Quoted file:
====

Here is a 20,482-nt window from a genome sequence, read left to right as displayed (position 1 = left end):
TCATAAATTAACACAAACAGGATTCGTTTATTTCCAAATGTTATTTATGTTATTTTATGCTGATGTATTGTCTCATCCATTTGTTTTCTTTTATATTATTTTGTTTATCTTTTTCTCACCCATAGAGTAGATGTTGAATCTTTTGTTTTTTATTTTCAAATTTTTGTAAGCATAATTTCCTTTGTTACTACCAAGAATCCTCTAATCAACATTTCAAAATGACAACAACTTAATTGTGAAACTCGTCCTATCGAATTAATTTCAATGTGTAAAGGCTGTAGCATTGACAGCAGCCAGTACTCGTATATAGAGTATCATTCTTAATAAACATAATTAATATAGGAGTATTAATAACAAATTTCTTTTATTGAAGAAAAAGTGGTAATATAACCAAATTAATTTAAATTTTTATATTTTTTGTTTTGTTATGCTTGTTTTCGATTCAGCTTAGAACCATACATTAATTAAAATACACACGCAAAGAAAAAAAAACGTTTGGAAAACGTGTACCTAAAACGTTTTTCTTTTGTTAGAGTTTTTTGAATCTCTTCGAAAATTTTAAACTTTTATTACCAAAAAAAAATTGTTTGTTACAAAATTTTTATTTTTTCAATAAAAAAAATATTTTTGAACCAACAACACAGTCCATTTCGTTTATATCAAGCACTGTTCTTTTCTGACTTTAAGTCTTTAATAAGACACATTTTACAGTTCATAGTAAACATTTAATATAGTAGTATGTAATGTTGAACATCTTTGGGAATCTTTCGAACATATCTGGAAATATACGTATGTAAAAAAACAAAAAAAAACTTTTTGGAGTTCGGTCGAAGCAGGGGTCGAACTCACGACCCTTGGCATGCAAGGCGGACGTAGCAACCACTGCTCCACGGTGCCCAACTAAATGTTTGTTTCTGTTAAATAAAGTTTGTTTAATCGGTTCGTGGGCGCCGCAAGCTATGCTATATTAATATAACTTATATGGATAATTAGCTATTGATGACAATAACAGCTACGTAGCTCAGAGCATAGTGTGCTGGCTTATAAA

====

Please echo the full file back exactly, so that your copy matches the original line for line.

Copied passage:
Here is a 20,482-nt window from a genome sequence, read left to right as displayed (position 1 = left end):
TCATAAATTAACACAAACAGGATTCGTTTATTTCCAAATGTTATTTATGTTATTTTATGCTGATGTATTGTCTCATCCATTTGTTTTCTTTTATATTATTTTGTTTATCTTTTTCTCACCCATAGAGTAGATGTTGAATCTTTTGTTTTTTATTTTCAAATTTTTGTAAGCATAATTTCCTTTGTTACTACCAAGAATCCTCTAATCAACATTTCAAAATGACAACAACTTAATTGTGAAACTCGTCCTATCGAATTAATTTCAATGTGTAAAGGCTGTAGCATTGACAGCAGCCAGTACTCGTATATAGAGTATCATTCTTAATAAACATAATTAATATAGGAGTATTAATAACAAATTTCTTTTATTGAAGAAAAAGTGGTAATATAACCAAATTAATTTAAATTTTTATATTTTTTGTTTTGTTATGCTTGTTTTCGATTCAGCTTAGAACCATACATTAATTAAAATACACACGCAAAGAAAAAAAAACGTTTGGAAAACGTGTACCTAAAACGTTTTTCTTTTGTTAGAGTTTTTTGAATCTCTTCGAAAATTTTAAACTTTTATTACCAAAAAAAAATTGTTTGTTACAAAATTTTTATTTTTTCAATAAAAAAAATATTTTTGAACCAACAACACAGTCCATTTCGTTTATATCAAGCACTGTTCTTTTCTGACTTTAAGTCTTTAATAAGACACATTTTACAGTTCATAGTAAACATTTAATATAGTAGTATGTAATGTTGAACATCTTTGGGAATCTTTCGAACATATCTGGAAATATACGTATGTAAAAAAACAAAAAAAAACTTTTTGGAGTTCGGTCGAAGCAGGGGTCGAACTCACGACCCTTGGCATGCAAGGCGGACGTAGCAACCACTGCTCCACGGTGCCCAACTAAATGTTTGTTTCTGTTAAATAAAGTTTGTTTAATCGGTTCGTGGGCGCCGCAAGCTATGCTATATTAATATAACTTATATGGATAATTAGCTATTGATGACAATAACAGCTACGTAGCTCAGAGCATAGTGTGCTGGCTTATAAA